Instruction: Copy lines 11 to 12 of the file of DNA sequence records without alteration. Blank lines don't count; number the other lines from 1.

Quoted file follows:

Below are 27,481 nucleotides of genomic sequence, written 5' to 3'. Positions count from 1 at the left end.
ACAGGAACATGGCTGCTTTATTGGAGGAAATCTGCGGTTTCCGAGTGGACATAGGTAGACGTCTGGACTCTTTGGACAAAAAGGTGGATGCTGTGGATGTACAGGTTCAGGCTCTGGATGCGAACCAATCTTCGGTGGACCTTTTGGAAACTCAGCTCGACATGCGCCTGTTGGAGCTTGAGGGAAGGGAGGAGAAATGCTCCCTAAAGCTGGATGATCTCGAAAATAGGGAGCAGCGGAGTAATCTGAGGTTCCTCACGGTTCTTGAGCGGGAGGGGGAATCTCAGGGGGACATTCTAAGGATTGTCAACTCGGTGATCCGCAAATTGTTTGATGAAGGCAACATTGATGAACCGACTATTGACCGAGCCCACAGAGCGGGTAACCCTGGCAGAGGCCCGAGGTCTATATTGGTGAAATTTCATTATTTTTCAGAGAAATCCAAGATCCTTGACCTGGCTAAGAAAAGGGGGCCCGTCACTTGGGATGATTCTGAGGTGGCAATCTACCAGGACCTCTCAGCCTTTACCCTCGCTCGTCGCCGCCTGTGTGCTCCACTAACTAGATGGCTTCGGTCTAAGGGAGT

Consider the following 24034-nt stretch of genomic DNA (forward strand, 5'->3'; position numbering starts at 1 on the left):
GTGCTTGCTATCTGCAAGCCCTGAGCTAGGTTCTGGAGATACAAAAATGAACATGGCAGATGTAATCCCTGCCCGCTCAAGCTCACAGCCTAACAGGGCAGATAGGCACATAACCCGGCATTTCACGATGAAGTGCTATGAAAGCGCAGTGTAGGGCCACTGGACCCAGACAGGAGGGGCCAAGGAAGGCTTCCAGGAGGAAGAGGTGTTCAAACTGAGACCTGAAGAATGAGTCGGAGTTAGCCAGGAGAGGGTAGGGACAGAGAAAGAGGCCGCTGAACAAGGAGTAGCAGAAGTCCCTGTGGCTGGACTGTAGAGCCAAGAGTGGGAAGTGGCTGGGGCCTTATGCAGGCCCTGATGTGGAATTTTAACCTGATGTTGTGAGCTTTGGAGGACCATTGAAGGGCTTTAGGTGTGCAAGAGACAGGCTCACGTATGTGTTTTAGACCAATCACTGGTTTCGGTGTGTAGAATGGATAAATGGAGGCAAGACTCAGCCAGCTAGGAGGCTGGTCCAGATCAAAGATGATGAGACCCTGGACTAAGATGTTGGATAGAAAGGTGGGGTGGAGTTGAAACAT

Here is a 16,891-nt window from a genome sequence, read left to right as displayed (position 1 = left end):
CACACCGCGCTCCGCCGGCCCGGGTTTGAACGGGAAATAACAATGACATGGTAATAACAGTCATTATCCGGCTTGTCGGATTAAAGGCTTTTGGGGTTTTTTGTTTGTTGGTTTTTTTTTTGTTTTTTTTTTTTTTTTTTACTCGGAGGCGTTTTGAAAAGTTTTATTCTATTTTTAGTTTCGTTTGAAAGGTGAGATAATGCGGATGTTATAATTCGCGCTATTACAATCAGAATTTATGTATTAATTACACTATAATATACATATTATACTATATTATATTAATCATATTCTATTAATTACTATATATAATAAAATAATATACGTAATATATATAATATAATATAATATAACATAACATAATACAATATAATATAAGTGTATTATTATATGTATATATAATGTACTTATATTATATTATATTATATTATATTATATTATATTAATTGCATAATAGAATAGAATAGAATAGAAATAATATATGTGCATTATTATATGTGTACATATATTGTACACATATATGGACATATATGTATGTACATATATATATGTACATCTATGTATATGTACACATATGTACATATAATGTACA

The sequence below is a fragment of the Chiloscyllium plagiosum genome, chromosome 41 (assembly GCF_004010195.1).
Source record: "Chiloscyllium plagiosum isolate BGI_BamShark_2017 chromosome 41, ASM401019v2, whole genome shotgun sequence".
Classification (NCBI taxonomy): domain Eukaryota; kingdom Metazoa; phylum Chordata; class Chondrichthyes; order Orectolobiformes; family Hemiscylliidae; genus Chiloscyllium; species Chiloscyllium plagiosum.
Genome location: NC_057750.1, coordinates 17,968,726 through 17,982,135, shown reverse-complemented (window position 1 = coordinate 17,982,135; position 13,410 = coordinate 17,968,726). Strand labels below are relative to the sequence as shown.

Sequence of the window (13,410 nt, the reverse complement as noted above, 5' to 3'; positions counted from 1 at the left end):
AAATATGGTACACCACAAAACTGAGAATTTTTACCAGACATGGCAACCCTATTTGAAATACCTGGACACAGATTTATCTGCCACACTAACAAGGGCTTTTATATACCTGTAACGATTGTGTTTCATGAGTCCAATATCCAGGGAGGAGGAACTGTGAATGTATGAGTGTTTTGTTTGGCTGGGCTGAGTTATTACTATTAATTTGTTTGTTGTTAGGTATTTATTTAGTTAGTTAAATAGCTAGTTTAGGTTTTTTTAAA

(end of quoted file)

Sequence of the window (13,410 nt, the reverse complement as noted above, 5' to 3'; positions counted from 1 at the left end):
AAATATGGTACACCACAAAACTGAGAATTTTTACCAGACATGGCAACCCTATTTGAAATACCTGGACACAGATTTATCTGCCACACTAACAAGGGCTTTTATATACCTGTAACGATTGTGTTTCATGAGTCCAATATCCAGGGAGGAGGAACTGTGAATGTATGAGTGTTTTGTTTGGCTGGGCTGAGTTATTACTATTAATTTGTTTGTTGTTAGGTATTTATTTAGTTAGTTAAATAGCTAGTTTAGGTTTTTTTAAA